Students in introductory economics courses tend to have two complaints: that the material is too abstract and that the “real world” examples used in class to elucidate economic theories don’t really help because they aren’t very relevant to students’ lives.

But for the sports fans among us, we now have an interesting source that combines economics with sports. Think “Freakonomics” meets football.

In their book “Scorecasting: The Hidden Influences Behind How Sports Are Played and Games Are Won,” University of Chicago professor Tobias Moskowitz and Sports Illustrated writer L. Jon Wertheim use theories from economics and other social sciences to explain a number of different phenomena observed across the sports landscape.

In reading this rather accessible book (little economics knowledge or math skills required), it becomes clear how the abstract principles taught in economics and business courses apply to sports, which allows the reader to understand these academic disciplines in new ways.

Many of the chapters are short, barely a handful of pages, and serve to either confirm a truism (there is greater parity in the NFL than in baseball) or debunk a misconception (momentum in sports doesn’t exist — or so the writers say).

One of the more interesting sections is on the rounding of statistics, most notably how .299 hitters are more valuable than .300 hitters. Moskowitz and Wertheim cite how teams will vastly overpay for hitters who reach certain milestones (.300 average, 30 home runs, 100 RBIs), just because we overvalue these thresholds. But players recognize this too. In fact, since 1975, no player who entered his final at-bat of the season with a .299 average walked. They all swung away, knowing the value of that one hit to their bank accounts.

In one chapter, the authors examine the flaws of the NFL’s regular season overtime procedure (the coin flip often determines the outcome). In another, the pair says we are more like Tiger Woods than we realize, because all of us, including Woods, are more likely to make a putt for par than the same identical try for birdie.

While many of these shorter chapters are intriguing and perhaps provide a chuckle, some of the more extensive chapters leave the reader with a rather disconcerting feeling about sports. If many of the authors’ conclusions are correct, then the average player, coach and fan knows much less about how sports work and what influences the outcomes of games than they would ever like to imagine.

Two of the more profound chapters deal with officials. Moskowitz and Wertheim use a myriad of statistics to suggest that officials are much more influential (and biased) in deciding games than we might think.

Even though officials do not think about this consciously, the authors use analysis of ball-strike calls from baseball to argue that officials in all sports are hampered by omission bias: the belief that it is better to make the call (or no-call) that allows the players to decide the result of the game for themselves. Fans often demand that officials “let them play,” and it appears umpires and referees actually do this.

They justify this claim by analyzing how ball-strike calls change based on the count. On all counts, umpires call 49.9 percent of borderline pitches strikes, a number to be expected on close pitches. But when an umpire’s call would end the at-bat, his call varies wildly depending on the count. When batters face two strike counts, umpires call only 38.2 percent of these borderline pitches for strikes. However, on three ball counts when another one would lead to a walk, these same debatable pitches are called strikes 60 percent of the time. These statistics suggest umpires do all they can to make sure that they are not the ones deciding the outcomes of at-bats.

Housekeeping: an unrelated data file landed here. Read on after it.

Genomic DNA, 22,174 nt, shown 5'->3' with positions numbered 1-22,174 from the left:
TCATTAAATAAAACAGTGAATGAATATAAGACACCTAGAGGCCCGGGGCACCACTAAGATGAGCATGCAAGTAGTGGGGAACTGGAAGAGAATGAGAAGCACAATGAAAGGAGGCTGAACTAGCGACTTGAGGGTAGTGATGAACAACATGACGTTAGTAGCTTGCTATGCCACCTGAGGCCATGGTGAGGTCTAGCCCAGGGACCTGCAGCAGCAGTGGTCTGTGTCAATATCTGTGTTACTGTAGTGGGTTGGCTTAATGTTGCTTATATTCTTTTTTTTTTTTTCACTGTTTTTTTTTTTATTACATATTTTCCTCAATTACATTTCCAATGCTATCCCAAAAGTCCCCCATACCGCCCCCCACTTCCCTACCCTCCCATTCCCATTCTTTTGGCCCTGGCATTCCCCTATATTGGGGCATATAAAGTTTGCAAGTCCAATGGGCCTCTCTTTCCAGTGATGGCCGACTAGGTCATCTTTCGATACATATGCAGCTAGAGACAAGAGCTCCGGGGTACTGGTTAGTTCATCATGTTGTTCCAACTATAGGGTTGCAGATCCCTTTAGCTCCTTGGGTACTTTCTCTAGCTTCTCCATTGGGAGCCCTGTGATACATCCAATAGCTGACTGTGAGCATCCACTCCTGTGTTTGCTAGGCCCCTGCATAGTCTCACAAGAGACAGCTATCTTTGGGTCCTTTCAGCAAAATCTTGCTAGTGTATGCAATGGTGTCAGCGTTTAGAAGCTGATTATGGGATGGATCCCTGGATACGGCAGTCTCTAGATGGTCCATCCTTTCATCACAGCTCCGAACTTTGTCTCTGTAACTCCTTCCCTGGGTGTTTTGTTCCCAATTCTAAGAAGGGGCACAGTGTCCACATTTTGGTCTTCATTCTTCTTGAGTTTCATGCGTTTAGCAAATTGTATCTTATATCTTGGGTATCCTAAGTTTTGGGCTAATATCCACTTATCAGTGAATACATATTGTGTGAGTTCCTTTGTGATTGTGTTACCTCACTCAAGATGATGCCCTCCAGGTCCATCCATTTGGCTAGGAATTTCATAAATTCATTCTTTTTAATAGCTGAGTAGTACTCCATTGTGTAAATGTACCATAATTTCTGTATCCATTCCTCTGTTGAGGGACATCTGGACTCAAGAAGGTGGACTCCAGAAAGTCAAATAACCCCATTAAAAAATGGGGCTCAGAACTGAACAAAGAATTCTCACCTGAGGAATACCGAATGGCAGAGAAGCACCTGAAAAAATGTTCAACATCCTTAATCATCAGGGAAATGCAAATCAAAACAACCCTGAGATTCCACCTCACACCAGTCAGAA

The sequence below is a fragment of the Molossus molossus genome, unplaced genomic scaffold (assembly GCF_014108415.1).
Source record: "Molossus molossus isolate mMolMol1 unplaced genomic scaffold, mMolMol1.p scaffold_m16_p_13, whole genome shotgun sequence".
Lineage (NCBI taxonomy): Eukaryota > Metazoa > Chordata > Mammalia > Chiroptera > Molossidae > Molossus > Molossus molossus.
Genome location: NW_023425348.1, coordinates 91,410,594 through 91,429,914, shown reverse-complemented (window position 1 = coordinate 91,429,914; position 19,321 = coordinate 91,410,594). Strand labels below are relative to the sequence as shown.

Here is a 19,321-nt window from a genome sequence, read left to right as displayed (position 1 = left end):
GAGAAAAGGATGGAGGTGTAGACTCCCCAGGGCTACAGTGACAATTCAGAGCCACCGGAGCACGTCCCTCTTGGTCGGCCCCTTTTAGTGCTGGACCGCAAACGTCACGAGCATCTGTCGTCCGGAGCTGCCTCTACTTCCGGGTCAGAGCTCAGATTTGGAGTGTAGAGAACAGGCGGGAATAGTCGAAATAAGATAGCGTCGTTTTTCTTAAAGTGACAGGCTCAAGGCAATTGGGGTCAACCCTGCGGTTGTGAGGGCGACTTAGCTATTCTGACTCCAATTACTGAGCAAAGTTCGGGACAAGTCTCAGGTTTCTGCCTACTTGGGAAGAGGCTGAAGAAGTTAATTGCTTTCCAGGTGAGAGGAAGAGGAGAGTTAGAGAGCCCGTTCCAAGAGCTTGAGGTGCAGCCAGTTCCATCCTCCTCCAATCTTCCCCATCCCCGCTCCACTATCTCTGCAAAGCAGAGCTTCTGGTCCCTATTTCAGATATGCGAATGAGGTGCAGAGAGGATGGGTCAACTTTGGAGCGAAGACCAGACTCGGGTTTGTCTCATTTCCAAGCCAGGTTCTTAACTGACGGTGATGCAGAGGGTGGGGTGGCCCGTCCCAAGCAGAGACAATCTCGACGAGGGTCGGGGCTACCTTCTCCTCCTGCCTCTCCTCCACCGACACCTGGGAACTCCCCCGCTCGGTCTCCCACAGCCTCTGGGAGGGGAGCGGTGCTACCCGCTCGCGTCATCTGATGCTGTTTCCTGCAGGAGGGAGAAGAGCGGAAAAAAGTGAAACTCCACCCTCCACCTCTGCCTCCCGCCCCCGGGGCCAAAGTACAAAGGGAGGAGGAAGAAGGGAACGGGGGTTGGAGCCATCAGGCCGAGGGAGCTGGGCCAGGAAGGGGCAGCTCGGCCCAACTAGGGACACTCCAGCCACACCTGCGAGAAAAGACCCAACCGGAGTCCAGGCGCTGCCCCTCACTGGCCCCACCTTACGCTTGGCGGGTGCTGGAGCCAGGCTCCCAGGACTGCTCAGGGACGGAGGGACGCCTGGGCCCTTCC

In another fascinating chapter, Moskowitz and Wertheim argue that home field advantage exists not because of the drain of travel on road teams or because visitors are intimidated by the jeers of raucous crowds.

They believe instead that officials are the ones who are affected by the home team’s fans, subconsciously channeling the crowd’s influence to give home teams the edge. After using statistics to flesh this out, they also highlight that the amount of bias officials show is positively correlated to the number of fans in attendance and their proximity to the field. When fans are not permitted to attend a game, the home field advantage completely disappears.

Books like these are fun because they are filled with neat tidbits that make for good sports discussions. There is always the danger, though, of reading this type of book in a vacuum, because many of the studies cited assume that players and coaches are all the same, not taking into account the ability, makeup and intangibles of the teams involved. Character and chemistry have no place in statistical analysis, but players are not robots.

The authors’ stated goal is to help us view sports in a different way. Perhaps a better goal for readers would be to understand sports in a clearer way. To do this, the reader must understand the pair’s arguments in light of the unquantifiable aspects of sports that their analysis cannot take into account.

Only then do we appreciate this book for what it really is: a source with interesting facts and statistical anomalies, but not something on its own that should radically alter our approach to sports.

Nick Macri is a senior in the College. THE BIG PICTURE appears in every other Friday edition of HOYA SPORTS.

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